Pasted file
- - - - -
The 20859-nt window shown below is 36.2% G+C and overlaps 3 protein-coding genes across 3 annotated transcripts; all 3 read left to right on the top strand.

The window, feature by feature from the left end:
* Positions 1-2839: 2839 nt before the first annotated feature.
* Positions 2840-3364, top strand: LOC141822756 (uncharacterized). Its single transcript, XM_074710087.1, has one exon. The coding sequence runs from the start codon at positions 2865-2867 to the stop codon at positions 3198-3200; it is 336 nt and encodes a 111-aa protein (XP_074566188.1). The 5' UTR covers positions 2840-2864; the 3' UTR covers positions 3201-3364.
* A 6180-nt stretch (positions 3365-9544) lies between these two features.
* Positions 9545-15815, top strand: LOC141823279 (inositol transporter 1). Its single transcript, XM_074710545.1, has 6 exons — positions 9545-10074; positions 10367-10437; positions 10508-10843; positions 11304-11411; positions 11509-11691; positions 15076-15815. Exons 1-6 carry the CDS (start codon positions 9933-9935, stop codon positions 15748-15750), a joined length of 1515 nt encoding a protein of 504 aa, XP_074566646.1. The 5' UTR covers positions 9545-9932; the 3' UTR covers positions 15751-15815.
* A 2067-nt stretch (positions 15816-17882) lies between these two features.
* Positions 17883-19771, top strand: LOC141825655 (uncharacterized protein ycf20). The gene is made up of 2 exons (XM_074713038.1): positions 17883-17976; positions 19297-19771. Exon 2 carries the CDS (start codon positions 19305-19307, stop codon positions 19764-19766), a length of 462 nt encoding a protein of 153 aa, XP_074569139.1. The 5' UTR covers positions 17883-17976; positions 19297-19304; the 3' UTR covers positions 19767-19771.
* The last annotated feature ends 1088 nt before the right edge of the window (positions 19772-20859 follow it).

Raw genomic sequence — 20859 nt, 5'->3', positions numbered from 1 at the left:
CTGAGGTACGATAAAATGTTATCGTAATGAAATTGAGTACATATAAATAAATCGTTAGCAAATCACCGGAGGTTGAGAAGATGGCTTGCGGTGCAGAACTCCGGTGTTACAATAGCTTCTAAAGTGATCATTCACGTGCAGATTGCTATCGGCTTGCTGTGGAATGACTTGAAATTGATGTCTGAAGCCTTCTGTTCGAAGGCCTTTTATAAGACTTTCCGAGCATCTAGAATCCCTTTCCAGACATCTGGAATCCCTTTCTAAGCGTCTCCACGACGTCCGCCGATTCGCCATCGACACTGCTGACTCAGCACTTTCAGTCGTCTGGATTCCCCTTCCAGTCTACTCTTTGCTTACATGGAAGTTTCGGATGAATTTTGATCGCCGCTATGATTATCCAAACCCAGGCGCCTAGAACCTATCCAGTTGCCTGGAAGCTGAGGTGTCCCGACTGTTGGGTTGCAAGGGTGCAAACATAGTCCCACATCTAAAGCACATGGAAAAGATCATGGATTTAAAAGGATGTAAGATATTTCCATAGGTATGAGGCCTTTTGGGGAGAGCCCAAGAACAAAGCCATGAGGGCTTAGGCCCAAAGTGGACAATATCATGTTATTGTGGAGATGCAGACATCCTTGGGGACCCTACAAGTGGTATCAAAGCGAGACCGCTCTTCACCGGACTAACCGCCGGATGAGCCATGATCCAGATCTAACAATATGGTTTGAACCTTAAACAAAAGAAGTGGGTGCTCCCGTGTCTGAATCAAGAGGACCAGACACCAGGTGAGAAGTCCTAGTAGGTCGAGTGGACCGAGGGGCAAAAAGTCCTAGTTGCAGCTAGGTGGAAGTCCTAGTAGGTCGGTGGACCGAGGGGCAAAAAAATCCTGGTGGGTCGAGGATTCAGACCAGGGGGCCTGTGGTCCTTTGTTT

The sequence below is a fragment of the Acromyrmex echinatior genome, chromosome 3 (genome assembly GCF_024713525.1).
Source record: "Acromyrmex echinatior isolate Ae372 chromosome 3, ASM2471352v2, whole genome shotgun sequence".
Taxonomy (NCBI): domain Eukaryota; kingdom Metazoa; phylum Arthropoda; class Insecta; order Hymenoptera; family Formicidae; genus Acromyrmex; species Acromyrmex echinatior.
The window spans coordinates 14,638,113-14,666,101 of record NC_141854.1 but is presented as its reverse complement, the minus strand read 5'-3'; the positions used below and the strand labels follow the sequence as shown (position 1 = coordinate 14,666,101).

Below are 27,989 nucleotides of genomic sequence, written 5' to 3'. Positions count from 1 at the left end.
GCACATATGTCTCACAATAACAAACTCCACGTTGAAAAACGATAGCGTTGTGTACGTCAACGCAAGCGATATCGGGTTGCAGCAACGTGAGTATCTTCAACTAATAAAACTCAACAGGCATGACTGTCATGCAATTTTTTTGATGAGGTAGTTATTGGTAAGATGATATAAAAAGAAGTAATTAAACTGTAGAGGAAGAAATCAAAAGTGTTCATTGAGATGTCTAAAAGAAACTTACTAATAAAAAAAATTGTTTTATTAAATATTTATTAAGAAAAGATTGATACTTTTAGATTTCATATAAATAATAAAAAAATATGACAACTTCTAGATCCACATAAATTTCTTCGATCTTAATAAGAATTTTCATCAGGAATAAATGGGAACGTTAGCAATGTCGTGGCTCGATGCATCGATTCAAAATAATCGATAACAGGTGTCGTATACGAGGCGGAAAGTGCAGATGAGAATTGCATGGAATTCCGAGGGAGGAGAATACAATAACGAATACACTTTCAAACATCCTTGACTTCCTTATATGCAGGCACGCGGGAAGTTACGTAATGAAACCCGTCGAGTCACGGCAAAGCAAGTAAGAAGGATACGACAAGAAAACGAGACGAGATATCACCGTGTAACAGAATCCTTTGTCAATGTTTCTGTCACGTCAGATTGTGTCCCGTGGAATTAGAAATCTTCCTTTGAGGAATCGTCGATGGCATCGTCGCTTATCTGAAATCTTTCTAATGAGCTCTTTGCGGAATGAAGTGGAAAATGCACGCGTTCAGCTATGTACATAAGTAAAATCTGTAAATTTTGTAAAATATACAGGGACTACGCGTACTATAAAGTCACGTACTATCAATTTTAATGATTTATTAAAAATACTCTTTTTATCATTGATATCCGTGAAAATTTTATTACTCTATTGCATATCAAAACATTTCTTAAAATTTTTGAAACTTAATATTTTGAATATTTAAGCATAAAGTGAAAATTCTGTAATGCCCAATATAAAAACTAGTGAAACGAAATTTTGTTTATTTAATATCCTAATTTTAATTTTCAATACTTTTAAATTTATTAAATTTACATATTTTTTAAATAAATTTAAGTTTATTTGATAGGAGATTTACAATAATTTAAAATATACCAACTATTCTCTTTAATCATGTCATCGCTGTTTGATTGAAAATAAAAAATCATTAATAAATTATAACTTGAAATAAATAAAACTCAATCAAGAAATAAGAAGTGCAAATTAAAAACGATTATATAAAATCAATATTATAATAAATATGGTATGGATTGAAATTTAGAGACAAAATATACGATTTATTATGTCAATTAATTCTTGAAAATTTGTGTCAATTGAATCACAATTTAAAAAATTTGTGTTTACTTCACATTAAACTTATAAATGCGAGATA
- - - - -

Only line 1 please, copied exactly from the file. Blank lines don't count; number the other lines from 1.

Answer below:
The 20859-nt window shown below is 36.2% G+C and overlaps 3 protein-coding genes across 3 annotated transcripts; all 3 read left to right on the top strand.